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Origins of fasting in Islam

Today, Muslims mark the first week of fasting during the month of Ramadan, the holiest month on the Islamic calendar – a season of intensive worship, praying, and self-control and discipline, for spiritual purity.

Before Prophet Muhammad (SAW) received the command to fast as contained in the Qur’an chapter 2 verse 183, Islamic traditions indicate that Muslims used to fast the day of Ashura (the 10th day of the month of Muharram; the first month of the Islamic calendar).

The Islamic faith (Imaan) being built on six pillars, recognises prophets that came before Muhammad as prophets of Islam, and therefore, by the second year of Hijra (Prophet Muhammad’s migration from Mecca to Medinah), when he received the divine orders to fast, he was not receiving a new concept in the worship of Allah.

In the verse, Allah says that fasting has been prescribed to you as it was prescribed to those before you, which implies that Allah had decreed fasting on many nations before Muhammad. In various chapters of the Qur’an, Allah talks about his prophets like Zakariyah who prayed to Allah to give him an offspring; he was commanded to fast for three days by abstaining from talking.

Mariam, the mother of Isah (Jesus) was also ordered by Allah to fast the same way when she became pregnant. Prophet Daudah (David) used to fast every other day, and prophet Isah (Jesus) is said to have fasted for 40 days. During Prophet Muhammad’s time, fasting during Ramadan became obligatory with the revelation in verse 183 of Surat Al-Baqarah of the Qur’an, thus forming one of the five pillars of Islam.

In fact, before his death, Prophet Muhammad had observed nine fasting seasons.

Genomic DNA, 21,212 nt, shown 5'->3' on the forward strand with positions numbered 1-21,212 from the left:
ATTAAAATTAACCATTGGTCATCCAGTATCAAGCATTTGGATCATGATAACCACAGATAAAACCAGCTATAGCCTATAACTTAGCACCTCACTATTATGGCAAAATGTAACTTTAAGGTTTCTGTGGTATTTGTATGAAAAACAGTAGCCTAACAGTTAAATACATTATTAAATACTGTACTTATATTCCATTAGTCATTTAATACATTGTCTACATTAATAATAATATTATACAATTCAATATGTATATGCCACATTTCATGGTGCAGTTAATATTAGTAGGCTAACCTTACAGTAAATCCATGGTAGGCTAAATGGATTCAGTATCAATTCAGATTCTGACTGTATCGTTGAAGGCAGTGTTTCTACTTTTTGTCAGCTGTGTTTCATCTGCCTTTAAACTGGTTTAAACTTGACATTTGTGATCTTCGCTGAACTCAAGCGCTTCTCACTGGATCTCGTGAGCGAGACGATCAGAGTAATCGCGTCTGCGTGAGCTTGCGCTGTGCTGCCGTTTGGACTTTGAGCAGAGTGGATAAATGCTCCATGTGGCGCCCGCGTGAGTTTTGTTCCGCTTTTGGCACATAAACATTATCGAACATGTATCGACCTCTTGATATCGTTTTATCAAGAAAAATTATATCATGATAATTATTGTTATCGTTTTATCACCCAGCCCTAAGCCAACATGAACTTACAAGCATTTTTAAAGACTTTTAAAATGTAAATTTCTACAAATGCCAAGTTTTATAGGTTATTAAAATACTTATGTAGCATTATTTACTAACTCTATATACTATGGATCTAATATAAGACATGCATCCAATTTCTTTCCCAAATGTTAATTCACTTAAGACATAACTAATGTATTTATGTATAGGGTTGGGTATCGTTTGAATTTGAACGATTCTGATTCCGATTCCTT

The first 10 days

Ramadan is broken into three sections each comprising 10 days. According to the teachings of Prophet Muhammad, the first 10 days of Ramadan are days of Rahmah (Allah’s mercy).

During the first third of Ramadan, Muslims are encouraged to call on Allah for mercy because during Ramadan, the doors of Jannah (paradise) are swung open and those of Jahannam (hell) are closed as Satan is also put on chains.

Through constant supplication and remembrance of Allah, you win his attention and mercy as you get ready for the second third of Ramadan during which Allah forgives all sin.

The second 10 days

The second part of Ramadan is for Allah’s forgiveness – Maghafirah.  Having witnessed Allah’s mercy in the first 10 days, Muslims are encouraged to seek his forgiveness because this is the time that His mercy is at its peak.

The last 10 days

In the last part of Ramadan, Muslims are encouraged to intensify their supplications to Allah because these are the most blessed days of Ramadan, during which the Qur’an was revealed.

It is also in this section of Ramadan that Allah frees souls of his servants from hell.

sadabkk@observer.ug

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